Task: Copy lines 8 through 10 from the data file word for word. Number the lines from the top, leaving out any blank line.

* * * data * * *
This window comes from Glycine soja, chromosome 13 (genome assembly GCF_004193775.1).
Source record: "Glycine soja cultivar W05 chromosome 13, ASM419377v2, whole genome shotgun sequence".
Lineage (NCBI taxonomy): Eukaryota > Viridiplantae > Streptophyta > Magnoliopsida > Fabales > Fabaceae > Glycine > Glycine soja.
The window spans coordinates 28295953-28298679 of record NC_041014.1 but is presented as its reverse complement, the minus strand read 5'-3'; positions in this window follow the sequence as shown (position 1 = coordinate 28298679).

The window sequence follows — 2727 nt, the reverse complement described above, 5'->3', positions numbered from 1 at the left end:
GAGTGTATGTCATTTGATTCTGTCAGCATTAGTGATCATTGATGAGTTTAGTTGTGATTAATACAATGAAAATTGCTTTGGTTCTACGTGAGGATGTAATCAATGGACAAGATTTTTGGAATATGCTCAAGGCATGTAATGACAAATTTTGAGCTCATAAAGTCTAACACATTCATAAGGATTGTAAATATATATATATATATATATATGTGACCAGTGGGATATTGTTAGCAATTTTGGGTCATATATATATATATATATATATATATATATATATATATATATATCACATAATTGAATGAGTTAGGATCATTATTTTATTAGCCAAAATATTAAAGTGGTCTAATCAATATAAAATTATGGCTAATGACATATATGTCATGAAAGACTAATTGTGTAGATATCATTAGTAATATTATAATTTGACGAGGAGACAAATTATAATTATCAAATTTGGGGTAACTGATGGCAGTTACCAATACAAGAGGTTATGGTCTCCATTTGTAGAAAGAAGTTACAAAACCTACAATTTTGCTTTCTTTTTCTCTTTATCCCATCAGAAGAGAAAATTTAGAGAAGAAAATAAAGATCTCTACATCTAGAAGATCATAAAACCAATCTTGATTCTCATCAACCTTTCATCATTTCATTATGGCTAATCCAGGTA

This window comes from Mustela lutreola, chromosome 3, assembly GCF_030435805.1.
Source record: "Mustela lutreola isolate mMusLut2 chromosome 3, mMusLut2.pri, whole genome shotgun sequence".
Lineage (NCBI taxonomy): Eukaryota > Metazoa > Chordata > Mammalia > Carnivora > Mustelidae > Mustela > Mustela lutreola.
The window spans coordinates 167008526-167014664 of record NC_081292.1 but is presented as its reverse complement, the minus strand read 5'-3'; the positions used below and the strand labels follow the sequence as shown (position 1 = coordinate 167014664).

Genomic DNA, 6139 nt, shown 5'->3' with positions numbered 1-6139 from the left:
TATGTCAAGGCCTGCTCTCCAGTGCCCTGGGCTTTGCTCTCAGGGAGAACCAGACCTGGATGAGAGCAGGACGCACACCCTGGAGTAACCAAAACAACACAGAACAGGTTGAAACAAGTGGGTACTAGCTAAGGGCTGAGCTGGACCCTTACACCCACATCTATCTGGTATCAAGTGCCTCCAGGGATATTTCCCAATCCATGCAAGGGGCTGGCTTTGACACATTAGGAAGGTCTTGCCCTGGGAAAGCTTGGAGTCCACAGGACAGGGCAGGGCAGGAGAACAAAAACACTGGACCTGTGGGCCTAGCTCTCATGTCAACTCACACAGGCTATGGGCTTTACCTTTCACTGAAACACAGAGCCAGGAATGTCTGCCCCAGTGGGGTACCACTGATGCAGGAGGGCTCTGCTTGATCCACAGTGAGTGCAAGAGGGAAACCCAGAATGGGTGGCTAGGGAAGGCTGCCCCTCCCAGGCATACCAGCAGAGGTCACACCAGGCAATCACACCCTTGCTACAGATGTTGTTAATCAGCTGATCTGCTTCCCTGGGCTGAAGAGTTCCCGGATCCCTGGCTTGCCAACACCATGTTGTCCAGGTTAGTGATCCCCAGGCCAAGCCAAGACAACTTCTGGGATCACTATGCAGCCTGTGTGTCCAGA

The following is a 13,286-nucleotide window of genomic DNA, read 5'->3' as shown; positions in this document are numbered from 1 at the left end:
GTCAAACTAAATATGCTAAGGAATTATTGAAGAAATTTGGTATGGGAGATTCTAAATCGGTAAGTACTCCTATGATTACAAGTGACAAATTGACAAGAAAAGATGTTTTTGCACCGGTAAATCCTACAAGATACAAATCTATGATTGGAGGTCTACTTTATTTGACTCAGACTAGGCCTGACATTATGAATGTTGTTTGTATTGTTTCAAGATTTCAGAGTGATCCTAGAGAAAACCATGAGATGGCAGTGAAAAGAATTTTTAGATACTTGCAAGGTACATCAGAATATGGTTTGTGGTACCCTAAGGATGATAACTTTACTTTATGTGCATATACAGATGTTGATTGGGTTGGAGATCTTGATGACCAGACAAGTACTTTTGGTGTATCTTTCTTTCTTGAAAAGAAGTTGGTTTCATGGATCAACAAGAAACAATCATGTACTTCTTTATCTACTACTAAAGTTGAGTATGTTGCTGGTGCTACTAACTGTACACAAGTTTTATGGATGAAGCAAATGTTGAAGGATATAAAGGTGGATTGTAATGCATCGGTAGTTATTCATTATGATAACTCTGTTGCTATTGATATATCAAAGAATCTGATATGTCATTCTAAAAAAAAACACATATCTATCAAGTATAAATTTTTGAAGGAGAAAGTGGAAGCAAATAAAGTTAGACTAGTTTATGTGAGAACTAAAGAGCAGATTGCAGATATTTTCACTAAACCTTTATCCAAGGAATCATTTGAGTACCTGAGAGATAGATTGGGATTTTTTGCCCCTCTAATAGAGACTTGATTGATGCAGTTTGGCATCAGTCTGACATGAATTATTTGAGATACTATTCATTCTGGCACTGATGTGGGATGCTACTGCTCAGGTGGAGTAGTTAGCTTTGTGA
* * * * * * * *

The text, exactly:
Source record: "Mustela lutreola isolate mMusLut2 chromosome 3, mMusLut2.pri, whole genome shotgun sequence".
Lineage (NCBI taxonomy): Eukaryota > Metazoa > Chordata > Mammalia > Carnivora > Mustelidae > Mustela > Mustela lutreola.
The window spans coordinates 167008526-167014664 of record NC_081292.1 but is presented as its reverse complement, the minus strand read 5'-3'; the positions used below and the strand labels follow the sequence as shown (position 1 = coordinate 167014664).